The numbers are in! Here’s how the incumbents and challengers running for Congress fared this quarter.
The Federal Elections Commissions campaign finance reports cover April, May and June. They were due on July 15.
The number of candidates who filed grew since last quarter due to Democratic primaries for seats in southeast Pa. A full spreadsheet is below.
It feels a little odd not to have Allyson Schwartz on this list for the first time since we started doing them. Unfortunately gubernatorial campaign finance reports won’t be available until January.
Bill Shuster (R-Blair, PA-9). The new Chairman of the House Transportation committee continued his fast fundraising pace, raking in $652K and banking $921K on hand. Don’t expect it to slow down. He spent tens of thousands of dollars on top fundraising pros this quarter which will yield results in the next report. He also gave $160K to the NRCC
Daylin Leach (D-Montco, PA-13). It was put up or shut up time in the crowded Democratic primary to replace Rep. Allyson Schwartz. State Sen. Leach proved he belongs in the race with the strongest showing of the four candidates. He brought in $358K and retains $277K on hand. A wide footprint of individual donors shows he can take his progressive support to the bank.
Pat Meehan (R-Delaware, PA-7). Rep. Meehan continues to boast the biggest bank account of any member of Congress in Pa., with $1.36 million on hand. That includes $402K he added this quarter. Nothing says ‘don’t even think about it’ to potential Democratic opponents like a healthy bankroll.
Kevin Strouse (D-Bucks, PA-8). A good resume is nice, but serious national donors use fundraising reports to gauge how competitive a candidate really is. The Democratic challenger and DC recruit proved his mettle with a solid $254K showing. He has $218K on hand. That will open doors as Dems look for potential gains in the House.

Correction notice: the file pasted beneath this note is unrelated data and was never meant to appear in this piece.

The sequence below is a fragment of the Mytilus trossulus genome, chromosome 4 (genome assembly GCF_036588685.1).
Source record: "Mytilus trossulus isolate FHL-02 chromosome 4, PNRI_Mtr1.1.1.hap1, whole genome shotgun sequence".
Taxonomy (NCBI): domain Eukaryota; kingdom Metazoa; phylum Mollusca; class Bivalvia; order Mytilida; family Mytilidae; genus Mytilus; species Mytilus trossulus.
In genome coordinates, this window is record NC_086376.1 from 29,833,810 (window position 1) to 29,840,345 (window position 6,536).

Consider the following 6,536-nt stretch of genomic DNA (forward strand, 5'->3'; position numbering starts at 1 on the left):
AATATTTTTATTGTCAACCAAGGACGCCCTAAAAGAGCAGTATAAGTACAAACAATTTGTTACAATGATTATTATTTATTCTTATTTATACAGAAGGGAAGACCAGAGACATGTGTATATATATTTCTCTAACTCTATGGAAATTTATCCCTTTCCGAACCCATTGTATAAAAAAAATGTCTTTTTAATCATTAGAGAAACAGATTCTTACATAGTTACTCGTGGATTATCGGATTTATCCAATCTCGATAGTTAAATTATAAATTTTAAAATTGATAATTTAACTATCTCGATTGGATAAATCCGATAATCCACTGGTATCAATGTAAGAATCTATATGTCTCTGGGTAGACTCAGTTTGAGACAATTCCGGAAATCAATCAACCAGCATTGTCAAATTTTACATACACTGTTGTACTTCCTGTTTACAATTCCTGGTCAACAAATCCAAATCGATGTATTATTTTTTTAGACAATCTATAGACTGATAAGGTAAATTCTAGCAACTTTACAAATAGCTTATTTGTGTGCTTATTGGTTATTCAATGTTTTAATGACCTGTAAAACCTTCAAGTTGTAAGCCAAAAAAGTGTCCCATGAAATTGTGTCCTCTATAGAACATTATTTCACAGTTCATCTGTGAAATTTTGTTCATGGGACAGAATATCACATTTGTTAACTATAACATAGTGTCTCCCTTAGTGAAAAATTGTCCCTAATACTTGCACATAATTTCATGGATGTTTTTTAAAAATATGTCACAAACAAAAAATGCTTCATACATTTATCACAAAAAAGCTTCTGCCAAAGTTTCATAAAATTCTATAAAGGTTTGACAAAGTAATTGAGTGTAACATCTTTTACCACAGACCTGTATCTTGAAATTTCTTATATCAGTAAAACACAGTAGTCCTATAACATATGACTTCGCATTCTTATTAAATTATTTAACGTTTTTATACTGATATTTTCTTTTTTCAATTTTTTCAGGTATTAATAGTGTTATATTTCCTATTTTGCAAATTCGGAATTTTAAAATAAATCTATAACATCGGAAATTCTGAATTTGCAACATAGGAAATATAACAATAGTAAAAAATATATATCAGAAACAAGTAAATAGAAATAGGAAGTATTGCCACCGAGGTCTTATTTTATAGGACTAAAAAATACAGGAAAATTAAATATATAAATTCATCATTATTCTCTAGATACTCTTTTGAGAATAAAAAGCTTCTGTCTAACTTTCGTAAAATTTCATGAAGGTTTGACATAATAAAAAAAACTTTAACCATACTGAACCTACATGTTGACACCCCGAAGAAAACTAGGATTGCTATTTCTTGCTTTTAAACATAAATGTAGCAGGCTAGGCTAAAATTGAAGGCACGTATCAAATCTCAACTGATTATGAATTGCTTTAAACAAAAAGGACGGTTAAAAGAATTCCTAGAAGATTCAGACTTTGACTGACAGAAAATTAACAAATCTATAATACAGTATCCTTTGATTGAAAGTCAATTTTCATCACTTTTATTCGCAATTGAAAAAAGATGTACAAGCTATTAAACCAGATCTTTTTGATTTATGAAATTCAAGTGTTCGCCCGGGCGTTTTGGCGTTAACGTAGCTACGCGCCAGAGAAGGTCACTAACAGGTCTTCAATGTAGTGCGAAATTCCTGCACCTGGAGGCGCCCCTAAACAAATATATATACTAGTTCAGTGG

Mike Fitzpatrick (R-Bucks, PA-8). The man Strouse wants to replace had a very strong quarter too. He raised $502K and has $681K on hand – and he doesn’t have a primary opponent to contend with. Fitzpatrick has term-limited himself, but if Dems expected him to try and coast through his final campaign it looks like they will be mistaken.
Charlie Dent (R-Lehigh, PA-15). After a lackluster first quarter, Dent brought in $372K. Not bad for someone who doesn’t face even the whisper of a primary or general election opponent. He has $434K on hand.
Marjorie Margolies (D-Montco, PA-13). One would expect a former Congresswoman, married to a former Congressman, whose daughter in-law is a Clinton, to have a pretty competitive fundraising network. But Margolies came in last place in the 4-way Dem fundraising battle with $185K raised and $160K on hand. Luckily for her, she’s got a significant head start on name ID and if her fundraising catches up she’ll be little worse for the wear. Don’t buy the argument that the Clintons snubbed her – it’s too early to draw that conclusion.
Scott Perry (R-York, PA-4). He could be on a trajectory to House leadership. But to get there he’ll need a solid fundraising operation that he can tap to build alliances in Congress. He won’t get there with $33K per quarter, or with $27K on hand.
Shaughnessy Naughton (D-Bucks, PA-8). For a first time candidate in an abbreviated first fundraising quarter, having $89K on hand is respectable. But she’s not running in just any seat. She faces a well-funded primary opponent in Strouse, and the winner of their contest will go on to face an even better-funded incumbent in Fitzpatrick. Her showing won’t keep donors on the fence and out of Strouse’s camp.
Erin McClelland (D-Allegheny, PA-12). She’s in the unfortunate position of competing for resources against someone who’s not even in the race. But until former Congressman Mark Critz makes it clear whether he’ll run a rematch against Rep. Keith Rothfus, a lot of Dem donors will remain on ice. That, plus McClelland’s first-time candidate status, contributed to a meager $41K quarter.
Here’s the full spreadsheet: